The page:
Last weekend when nosing around the illustration section of the museum shop, I came across a big and beautiful book about the work of American illustrator Charley Harper. I had noticed his work earlier on, but this book really spoke to me and although I didn't get the book (it was so so beautiful, and well worth the money, but sadly enough I couldn't afford the book), I took note and decided to share his work with you on today's Art History Tuesdays. Charley Harper was a Cincinnati-based artist, working from his home studio until his death in 2007 (he was 84). He is described as being a modernist artist, because he experimented with form, shape and the boundaries of realism. He himself is said to call his style 'minimal realism' because he based himself on nature and reduced images from nature to just a few highly stylized visual elements. You can see this very clearly in the images I selected below. For example, the little red bird on the left is made up out of three elements only. Or look at the 'shared' yellow body of the three birds on the right. His work mostly appeals to me because they're both modern and folksy at the same time, through the use of amazing color and naive, sublime details hidden within its simplicity. For more information on the book: AMMO Books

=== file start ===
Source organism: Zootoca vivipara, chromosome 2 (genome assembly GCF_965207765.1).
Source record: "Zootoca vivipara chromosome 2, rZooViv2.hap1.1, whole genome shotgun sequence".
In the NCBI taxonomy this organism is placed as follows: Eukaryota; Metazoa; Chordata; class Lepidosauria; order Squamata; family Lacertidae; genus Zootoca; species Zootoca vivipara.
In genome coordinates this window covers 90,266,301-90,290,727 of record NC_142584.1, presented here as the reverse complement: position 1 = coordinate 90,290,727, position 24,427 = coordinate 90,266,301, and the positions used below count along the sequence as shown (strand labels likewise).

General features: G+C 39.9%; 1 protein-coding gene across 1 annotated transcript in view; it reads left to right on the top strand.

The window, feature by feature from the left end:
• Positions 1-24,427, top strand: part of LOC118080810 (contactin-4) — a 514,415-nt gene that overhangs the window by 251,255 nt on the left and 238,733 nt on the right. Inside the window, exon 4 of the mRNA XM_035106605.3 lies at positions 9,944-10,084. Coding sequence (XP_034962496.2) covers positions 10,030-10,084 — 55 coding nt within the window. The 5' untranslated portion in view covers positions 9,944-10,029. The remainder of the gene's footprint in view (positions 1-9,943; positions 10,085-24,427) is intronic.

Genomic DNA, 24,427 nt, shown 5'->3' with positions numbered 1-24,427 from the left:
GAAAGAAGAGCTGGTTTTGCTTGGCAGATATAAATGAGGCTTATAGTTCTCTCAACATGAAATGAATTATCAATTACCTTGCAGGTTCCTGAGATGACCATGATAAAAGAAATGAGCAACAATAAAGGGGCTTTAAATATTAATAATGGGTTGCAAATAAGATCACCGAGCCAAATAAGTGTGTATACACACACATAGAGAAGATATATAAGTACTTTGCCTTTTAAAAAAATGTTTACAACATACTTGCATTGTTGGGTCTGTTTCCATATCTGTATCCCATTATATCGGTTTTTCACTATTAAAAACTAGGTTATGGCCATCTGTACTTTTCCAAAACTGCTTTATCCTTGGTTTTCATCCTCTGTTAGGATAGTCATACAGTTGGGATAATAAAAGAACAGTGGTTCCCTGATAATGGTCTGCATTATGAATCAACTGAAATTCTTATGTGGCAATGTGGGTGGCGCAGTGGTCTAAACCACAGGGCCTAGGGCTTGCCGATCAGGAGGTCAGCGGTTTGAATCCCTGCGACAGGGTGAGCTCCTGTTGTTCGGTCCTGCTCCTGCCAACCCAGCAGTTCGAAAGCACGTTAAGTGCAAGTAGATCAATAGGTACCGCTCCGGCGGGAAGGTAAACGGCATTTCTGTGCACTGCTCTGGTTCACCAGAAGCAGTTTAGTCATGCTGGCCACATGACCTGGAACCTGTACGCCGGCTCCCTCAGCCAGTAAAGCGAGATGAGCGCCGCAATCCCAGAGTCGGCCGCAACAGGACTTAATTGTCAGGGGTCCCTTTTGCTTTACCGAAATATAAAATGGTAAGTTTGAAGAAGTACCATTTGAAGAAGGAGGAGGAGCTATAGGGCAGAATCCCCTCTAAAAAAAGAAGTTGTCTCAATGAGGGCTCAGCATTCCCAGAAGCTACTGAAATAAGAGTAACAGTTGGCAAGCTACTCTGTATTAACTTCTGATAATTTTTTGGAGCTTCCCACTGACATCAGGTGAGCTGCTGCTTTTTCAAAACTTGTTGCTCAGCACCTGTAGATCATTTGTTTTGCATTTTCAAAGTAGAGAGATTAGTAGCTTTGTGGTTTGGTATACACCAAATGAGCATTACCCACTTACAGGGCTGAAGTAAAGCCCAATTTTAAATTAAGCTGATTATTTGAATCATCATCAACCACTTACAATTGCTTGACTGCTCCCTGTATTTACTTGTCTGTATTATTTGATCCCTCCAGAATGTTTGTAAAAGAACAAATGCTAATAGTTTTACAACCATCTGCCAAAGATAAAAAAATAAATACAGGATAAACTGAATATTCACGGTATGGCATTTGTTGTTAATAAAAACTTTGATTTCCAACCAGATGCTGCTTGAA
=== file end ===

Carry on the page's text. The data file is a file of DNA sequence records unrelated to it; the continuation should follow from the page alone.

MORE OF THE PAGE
So the first artist that sprung to mind when I started thinking a little more about Harper's work and his impact on the world of illustration, is Eleanor. She's a well-known illustrator from Philadelphia and is most known for her animal illustrations. And you can immediately see Harper's influence here. Look at the simple way she constructed the the swan and birds below. I love how she's added something quirky and an element of pattern to every graphic illustration. Links: Website | Blog | Shop
Then, the second artist that came to mind was illustrator and designer Dante Terzigni from Cleveland. You might have seen his work in ads, magazines and on post cards. His work always stands out to me because I love the way he's using Harper's stylized 'minimalism' and gives it a very urban feel. Links: Website | Etsy Shop